# Charles's law

Charles's law (sometimes called the Law of Charles and Gay-Lussac) is one of the gas laws; it relates the volume and temperature of an ideal gas held at a constant pressure. The law was first published by Joseph Louis Gay-Lussac in 1802, but he referenced unpublished work by Jacques Charles from around 1787. This reference has led to the law being attributed to Charles.

The law, expressed in symbols, is:

[itex]\frac{T}{V} = k[itex]

where

V is the volume (measured in cubic metres in SI)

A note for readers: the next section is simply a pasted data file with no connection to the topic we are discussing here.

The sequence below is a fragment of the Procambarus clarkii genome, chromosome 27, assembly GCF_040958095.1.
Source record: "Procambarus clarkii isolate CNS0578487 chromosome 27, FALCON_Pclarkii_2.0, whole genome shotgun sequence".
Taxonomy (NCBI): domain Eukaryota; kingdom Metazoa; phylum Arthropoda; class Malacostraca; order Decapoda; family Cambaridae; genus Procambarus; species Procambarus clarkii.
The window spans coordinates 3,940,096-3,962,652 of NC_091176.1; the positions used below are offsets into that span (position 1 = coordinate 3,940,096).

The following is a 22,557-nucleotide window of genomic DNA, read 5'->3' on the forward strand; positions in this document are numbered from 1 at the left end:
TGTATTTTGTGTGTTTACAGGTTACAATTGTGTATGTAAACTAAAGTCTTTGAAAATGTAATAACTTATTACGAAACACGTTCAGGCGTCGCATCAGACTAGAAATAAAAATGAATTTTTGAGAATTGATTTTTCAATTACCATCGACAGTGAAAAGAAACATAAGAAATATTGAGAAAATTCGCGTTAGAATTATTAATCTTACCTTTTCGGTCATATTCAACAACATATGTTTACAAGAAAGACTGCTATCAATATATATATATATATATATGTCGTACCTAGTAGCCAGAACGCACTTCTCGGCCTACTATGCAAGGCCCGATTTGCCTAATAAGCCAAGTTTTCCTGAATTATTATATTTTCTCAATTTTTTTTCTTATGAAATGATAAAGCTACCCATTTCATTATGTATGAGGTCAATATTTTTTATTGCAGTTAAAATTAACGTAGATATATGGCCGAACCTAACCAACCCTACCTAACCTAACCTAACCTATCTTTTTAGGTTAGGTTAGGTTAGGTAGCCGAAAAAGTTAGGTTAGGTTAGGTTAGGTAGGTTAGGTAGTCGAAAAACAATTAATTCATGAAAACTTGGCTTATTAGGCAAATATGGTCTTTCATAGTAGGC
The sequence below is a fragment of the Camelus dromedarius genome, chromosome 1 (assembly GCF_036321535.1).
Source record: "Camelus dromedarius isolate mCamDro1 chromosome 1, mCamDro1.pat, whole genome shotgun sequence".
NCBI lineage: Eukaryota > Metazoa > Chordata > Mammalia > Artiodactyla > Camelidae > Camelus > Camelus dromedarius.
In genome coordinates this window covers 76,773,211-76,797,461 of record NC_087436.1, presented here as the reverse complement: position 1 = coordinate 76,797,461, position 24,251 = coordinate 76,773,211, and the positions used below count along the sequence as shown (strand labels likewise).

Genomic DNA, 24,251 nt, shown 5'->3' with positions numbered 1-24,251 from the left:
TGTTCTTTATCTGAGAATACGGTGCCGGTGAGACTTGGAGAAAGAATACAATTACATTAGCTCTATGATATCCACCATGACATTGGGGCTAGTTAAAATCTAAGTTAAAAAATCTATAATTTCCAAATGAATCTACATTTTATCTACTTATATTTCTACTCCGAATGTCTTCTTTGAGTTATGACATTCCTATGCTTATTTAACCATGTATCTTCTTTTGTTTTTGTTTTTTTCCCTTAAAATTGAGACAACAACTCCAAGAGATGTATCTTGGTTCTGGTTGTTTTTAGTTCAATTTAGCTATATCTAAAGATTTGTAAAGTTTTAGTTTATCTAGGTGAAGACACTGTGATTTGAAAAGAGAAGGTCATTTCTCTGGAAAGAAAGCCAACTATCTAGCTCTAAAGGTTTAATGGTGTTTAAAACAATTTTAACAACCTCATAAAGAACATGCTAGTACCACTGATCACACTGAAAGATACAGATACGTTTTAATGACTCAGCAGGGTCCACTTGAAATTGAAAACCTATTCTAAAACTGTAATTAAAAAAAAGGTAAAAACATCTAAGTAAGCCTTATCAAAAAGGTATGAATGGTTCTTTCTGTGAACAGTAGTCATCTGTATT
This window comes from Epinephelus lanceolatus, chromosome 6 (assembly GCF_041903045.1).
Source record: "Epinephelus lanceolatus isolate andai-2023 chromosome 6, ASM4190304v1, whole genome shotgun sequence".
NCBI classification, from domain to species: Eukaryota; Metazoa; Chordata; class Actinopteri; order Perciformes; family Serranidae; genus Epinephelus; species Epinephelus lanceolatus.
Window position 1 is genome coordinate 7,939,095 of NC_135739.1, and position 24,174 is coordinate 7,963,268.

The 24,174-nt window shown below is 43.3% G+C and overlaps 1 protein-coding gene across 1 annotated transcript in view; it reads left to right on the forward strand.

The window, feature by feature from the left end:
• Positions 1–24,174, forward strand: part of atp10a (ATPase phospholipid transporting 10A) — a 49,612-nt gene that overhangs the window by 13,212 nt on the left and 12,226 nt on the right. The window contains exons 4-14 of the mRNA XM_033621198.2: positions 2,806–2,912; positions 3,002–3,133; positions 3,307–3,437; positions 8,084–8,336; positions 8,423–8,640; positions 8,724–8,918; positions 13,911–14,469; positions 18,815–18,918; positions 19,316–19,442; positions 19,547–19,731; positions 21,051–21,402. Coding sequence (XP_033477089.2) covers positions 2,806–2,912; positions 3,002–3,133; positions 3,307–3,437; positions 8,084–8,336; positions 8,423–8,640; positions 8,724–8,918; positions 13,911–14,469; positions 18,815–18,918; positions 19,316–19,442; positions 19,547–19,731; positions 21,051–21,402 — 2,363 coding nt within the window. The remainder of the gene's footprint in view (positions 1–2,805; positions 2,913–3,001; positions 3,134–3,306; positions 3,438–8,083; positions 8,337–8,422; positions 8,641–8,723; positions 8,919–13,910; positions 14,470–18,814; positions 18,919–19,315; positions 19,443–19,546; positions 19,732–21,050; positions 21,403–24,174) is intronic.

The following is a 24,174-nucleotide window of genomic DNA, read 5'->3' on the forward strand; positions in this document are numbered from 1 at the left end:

T is the temperature (measured in kelvins in SI)

k is a constant.

To maintain the constant during heating of a gas at fixed pressure, the volume must increase. Conversely, cooling the gas decreases the volume. The exact value of the constant need not be known to make use of the law in comparison between two volumes of gas at equal pressure:

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